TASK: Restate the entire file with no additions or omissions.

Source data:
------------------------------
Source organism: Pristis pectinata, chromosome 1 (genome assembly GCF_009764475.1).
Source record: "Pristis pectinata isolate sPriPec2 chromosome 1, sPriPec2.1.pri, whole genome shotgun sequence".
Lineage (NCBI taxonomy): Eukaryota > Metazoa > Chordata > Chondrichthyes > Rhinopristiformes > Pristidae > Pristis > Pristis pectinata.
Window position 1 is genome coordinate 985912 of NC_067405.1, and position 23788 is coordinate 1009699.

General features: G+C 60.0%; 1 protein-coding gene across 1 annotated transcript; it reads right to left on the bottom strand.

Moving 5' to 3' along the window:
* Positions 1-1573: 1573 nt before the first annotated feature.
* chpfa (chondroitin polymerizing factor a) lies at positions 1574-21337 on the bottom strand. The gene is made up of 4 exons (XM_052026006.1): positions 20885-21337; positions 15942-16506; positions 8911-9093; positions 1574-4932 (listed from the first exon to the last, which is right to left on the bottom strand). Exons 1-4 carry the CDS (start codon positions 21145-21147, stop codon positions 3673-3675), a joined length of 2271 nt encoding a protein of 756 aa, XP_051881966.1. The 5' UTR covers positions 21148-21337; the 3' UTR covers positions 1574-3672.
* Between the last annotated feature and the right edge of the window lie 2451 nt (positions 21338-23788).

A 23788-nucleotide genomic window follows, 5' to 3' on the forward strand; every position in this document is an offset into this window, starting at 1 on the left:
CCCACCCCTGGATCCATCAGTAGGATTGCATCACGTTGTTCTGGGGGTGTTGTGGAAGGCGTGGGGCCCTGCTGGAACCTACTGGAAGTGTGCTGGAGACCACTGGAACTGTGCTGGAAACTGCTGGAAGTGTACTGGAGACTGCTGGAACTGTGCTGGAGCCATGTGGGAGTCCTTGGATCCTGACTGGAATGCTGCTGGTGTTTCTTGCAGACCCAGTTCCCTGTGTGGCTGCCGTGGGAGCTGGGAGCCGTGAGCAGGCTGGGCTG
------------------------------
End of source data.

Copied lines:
Source organism: Pristis pectinata, chromosome 1 (genome assembly GCF_009764475.1).
Source record: "Pristis pectinata isolate sPriPec2 chromosome 1, sPriPec2.1.pri, whole genome shotgun sequence".
Lineage (NCBI taxonomy): Eukaryota > Metazoa > Chordata > Chondrichthyes > Rhinopristiformes > Pristidae > Pristis > Pristis pectinata.
Window position 1 is genome coordinate 985912 of NC_067405.1, and position 23788 is coordinate 1009699.

General features: G+C 60.0%; 1 protein-coding gene across 1 annotated transcript; it reads right to left on the bottom strand.

Moving 5' to 3' along the window:
* Positions 1-1573: 1573 nt before the first annotated feature.
* chpfa (chondroitin polymerizing factor a) lies at positions 1574-21337 on the bottom strand. The gene is made up of 4 exons (XM_052026006.1): positions 20885-21337; positions 15942-16506; positions 8911-9093; positions 1574-4932 (listed from the first exon to the last, which is right to left on the bottom strand). Exons 1-4 carry the CDS (start codon positions 21145-21147, stop codon positions 3673-3675), a joined length of 2271 nt encoding a protein of 756 aa, XP_051881966.1. The 5' UTR covers positions 21148-21337; the 3' UTR covers positions 1574-3672.
* Between the last annotated feature and the right edge of the window lie 2451 nt (positions 21338-23788).

A 23788-nucleotide genomic window follows, 5' to 3' on the forward strand; every position in this document is an offset into this window, starting at 1 on the left:
CCCACCCCTGGATCCATCAGTAGGATTGCATCACGTTGTTCTGGGGGTGTTGTGGAAGGCGTGGGGCCCTGCTGGAACCTACTGGAAGTGTGCTGGAGACCACTGGAACTGTGCTGGAAACTGCTGGAAGTGTACTGGAGACTGCTGGAACTGTGCTGGAGCCATGTGGGAGTCCTTGGATCCTGACTGGAATGCTGCTGGTGTTTCTTGCAGACCCAGTTCCCTGTGTGGCTGCCGTGGGAGCTGGGAGCCGTGAGCAGGCTGGGCTG